Giving Compass' Take:
- A new report titled, United Nations Special Rapporteur on the Rights of Indigenous Peoples, focuses on the lack of climate financing for Indigenous-led groups.
- How can Indigenous knowledge help advance climate action? What can individual donors do to advocate for Indigneous-led climate plans?
- Learn more about Indigenous peoples and climate change here.
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Indigenous peoples are largely being excluded from trillions in global spending to mitigate climate change, with governments doing little to ensure that climate funding not only respects Indigenous rights but supports Indigenous-led green projects.
That’s according to a new report focused on green financing by the United Nations Special Rapporteur on the rights of Indigenous Peoples, José Francisco Calí Tzay, which will be discussed at the U.N.’s Human Rights Council this month. The 54th regular session of the United Nations body kicked off last week in Geneva.
“The shift to green finance is necessary and urgent, and if done using a human rights-based approach it can be a source of opportunity for Indigenous Peoples to obtain funding to preserve their lands, knowledge and distinct ways of life, and to create economic opportunities that may help them to maintain and strengthen their indigenous identity,” wrote Calí Tzay, who is Kaqchikel, among the Mayan peoples of Guatemala.
The Special Rapporteur’s report comes eight years after the Paris Agreement, an international climate change treaty to limit global warming, called for $100 billion in annual funding to address the effects of climate change in developing countries. That goal is still aspirational, but overall sustainability investment continues to grow, with a 2020 analysis estimating it reached $35.3 trillion in 2020.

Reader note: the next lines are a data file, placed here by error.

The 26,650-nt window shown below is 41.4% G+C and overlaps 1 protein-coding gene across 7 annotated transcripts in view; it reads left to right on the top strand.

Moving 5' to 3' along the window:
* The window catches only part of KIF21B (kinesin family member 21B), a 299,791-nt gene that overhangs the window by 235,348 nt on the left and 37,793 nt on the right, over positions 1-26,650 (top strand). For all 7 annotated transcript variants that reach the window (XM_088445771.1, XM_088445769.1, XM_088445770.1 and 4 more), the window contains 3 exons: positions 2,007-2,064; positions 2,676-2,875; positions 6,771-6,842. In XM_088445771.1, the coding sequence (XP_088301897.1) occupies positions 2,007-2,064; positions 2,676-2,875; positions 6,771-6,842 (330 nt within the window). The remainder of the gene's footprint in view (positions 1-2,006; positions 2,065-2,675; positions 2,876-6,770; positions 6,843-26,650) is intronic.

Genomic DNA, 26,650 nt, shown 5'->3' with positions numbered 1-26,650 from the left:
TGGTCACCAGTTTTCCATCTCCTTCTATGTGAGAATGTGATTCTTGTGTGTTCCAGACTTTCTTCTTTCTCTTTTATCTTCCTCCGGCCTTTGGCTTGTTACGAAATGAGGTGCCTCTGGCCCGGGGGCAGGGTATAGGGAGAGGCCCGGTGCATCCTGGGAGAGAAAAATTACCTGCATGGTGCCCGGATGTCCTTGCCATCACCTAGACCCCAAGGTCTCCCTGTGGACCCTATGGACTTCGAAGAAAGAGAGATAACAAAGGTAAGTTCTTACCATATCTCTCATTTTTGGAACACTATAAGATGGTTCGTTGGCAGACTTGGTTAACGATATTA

Green financing, a term that broadly refers to investments in climate action and sustainable development, is increasingly seen as a critical tool for addressing climate change. However, a 2019 working paper from the Asian Development Bank Institute concluded that financial institutions continue to support fossil fuel projects over green development because the former have higher rates of return. The study’s authors emphasized a need to boost green financing in order to reach sustainable development goals established by the United Nations the same year as the Paris Agreement.
Many green development projects take place on Indigenous lands. At Thacker Pass in the United States, Indigenous nations have sued the federal government over a lithium-mining operation that’s expected to support the Biden administration’s push toward electric vehicle batteries, but at the cost of producing hazardous waste and disturbing burial sites. In Norway, wind turbine development continues to violate the rights of Sámi communities. The Special Rapporteur’s report says more green projects are expected to take place on Indigenous lands and governments should ensure their rights are respected.
Read the full article about Indigenous peoples by Anita Hofschneider at Grist.